Another Dismal Manufacturing Report
The string of dismal manufacturing reports continues unabated today, starting back at the top with the Empire State Survey, the first of Fed-sponsored regional surveys. This survey is conducted by the New York Fed.
Contraction in the Empire State region has now lasted seven months.
The Econoday Consensus Estimate was -10. The survey came in at -16.64, below any economist’s guess.
For the seventh straight month, the Empire State report is signaling significant contraction for the manufacturing sector. The general business conditions index for February came in below low-end expectations, at minus 16.64 vs even deeper contraction of minus 19.37 in January. New orders, at minus 11.63, are in contraction for a ninth month in a row while employment, though improving to minus 0.99 from minus 13.00, is in contraction for an eighth month in a row.
Shipments are in contraction at minus 11.56 with unfilled orders at minus 6.93. The workweek is at minus 5.94. One reading in the plus column is the six-month outlook, up nearly 5 points to 14.48 which, however, is unusually low for this reading which usually tracks in the 30s and 40s. Price data show marginal improvement for inputs but contraction for finished goods.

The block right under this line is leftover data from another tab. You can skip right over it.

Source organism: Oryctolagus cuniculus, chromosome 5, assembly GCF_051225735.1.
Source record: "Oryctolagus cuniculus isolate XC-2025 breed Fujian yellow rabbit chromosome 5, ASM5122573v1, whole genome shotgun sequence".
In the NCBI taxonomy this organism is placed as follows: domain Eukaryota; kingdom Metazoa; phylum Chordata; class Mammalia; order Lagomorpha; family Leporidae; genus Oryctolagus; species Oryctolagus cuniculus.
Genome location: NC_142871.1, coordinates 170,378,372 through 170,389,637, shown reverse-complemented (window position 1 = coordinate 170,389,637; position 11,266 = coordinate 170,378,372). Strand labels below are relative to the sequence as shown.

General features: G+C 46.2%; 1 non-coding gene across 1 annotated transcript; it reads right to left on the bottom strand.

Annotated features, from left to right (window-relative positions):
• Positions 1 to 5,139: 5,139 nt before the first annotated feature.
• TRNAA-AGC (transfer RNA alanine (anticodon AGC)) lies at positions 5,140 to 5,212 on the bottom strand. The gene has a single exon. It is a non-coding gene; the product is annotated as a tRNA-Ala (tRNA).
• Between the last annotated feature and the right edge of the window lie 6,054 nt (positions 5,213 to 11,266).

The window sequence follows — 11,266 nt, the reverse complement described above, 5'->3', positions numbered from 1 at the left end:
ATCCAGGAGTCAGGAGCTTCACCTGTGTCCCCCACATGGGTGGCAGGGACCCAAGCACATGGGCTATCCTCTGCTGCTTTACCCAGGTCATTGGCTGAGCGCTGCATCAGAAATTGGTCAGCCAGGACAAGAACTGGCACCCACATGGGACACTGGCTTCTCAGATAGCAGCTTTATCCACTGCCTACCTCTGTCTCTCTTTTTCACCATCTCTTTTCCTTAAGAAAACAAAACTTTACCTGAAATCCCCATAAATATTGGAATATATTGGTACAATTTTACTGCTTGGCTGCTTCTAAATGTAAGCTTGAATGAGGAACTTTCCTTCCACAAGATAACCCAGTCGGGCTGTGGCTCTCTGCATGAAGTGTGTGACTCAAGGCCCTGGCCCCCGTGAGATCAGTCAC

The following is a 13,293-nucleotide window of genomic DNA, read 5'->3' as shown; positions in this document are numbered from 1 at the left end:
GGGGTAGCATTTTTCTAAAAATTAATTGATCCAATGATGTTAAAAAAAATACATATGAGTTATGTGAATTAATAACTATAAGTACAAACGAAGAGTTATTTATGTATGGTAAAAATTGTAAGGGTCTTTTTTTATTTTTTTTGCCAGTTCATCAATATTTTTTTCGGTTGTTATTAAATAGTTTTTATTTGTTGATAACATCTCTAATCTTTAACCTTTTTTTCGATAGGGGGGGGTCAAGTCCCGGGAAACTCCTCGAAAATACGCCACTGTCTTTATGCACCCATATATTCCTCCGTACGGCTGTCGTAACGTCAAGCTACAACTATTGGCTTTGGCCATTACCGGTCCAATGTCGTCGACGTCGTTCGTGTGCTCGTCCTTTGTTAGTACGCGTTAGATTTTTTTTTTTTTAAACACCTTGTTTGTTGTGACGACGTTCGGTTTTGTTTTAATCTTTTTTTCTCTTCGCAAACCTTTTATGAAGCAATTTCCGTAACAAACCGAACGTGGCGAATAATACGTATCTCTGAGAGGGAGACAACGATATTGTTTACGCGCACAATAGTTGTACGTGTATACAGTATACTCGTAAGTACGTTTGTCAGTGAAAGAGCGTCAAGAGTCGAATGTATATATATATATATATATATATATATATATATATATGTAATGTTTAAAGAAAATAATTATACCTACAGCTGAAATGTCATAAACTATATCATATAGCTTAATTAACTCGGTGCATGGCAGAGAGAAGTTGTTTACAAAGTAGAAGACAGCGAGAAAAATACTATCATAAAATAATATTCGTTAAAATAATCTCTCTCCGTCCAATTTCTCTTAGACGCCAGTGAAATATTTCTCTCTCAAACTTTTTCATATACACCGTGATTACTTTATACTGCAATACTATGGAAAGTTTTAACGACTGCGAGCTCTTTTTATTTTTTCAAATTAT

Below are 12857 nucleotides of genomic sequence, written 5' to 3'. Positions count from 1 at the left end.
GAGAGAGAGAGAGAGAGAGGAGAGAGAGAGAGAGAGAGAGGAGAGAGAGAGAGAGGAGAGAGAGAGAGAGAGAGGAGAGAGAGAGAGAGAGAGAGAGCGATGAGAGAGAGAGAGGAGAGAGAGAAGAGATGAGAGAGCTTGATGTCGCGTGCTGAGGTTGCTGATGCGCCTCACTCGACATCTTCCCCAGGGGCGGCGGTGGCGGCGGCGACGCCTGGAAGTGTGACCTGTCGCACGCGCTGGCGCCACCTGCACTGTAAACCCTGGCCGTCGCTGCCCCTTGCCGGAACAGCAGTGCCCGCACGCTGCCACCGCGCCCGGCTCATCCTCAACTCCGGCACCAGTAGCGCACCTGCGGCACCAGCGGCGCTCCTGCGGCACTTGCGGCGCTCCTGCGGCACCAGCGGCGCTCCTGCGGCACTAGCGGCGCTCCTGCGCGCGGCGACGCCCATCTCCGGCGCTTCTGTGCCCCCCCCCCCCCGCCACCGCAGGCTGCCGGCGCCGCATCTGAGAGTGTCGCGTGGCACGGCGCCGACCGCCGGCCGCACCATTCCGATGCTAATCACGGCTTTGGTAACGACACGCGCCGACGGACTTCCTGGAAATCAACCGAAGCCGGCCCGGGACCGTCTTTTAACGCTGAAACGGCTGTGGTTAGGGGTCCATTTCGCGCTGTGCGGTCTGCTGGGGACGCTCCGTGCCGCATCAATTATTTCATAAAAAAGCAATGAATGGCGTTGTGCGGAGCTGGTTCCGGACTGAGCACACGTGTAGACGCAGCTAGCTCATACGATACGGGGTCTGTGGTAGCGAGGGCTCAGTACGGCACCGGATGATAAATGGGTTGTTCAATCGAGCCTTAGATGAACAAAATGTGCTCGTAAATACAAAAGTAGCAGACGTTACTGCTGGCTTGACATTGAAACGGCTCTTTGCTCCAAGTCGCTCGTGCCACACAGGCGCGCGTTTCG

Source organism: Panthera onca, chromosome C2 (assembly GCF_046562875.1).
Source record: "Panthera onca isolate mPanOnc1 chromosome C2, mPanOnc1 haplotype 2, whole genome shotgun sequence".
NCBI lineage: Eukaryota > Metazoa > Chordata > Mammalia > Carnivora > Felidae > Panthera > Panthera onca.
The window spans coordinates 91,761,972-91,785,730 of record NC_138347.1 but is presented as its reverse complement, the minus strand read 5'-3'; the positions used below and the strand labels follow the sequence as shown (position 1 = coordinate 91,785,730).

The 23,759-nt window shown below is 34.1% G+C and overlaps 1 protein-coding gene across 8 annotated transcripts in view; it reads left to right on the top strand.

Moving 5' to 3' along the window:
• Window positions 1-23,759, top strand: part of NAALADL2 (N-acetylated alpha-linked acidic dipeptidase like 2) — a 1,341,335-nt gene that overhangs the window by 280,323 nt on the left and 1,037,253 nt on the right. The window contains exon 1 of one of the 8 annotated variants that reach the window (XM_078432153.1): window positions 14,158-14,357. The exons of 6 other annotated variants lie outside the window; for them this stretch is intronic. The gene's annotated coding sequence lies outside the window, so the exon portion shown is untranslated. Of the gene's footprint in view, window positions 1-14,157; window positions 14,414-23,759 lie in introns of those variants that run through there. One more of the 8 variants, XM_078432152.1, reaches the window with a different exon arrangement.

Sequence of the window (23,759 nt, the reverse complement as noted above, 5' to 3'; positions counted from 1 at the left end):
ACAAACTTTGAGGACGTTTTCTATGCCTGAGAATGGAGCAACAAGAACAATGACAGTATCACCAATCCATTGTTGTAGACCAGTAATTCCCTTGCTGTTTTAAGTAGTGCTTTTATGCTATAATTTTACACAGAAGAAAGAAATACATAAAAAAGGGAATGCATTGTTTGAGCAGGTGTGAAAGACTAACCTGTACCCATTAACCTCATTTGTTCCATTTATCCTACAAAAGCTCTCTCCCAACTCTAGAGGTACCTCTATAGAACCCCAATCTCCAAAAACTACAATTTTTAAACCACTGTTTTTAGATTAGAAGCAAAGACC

This report is showing its weakest run by far of the recovery and, unfortunately, points to extended weakness for the nation’s factory which is getting hit by weak exports and weak energy markets at home.
Empire State Survey vs. Philly Fed Survey
The Empire State and Philly Fed surveys typically go hand-in-hand. Expect another weak report from the Philadelphia Fed region.
Econoday noted an improvement in Empire State expectations six months down the road. However, the idea that future expectations matter has long been trashed.
Manufacturers have expected improvements for years on end. Only when manufacturers throw in the towel and expect things to get worse, do things typically get better. Rising expectations in a declining market is not a good thing.
Mike “Mish” Shedlock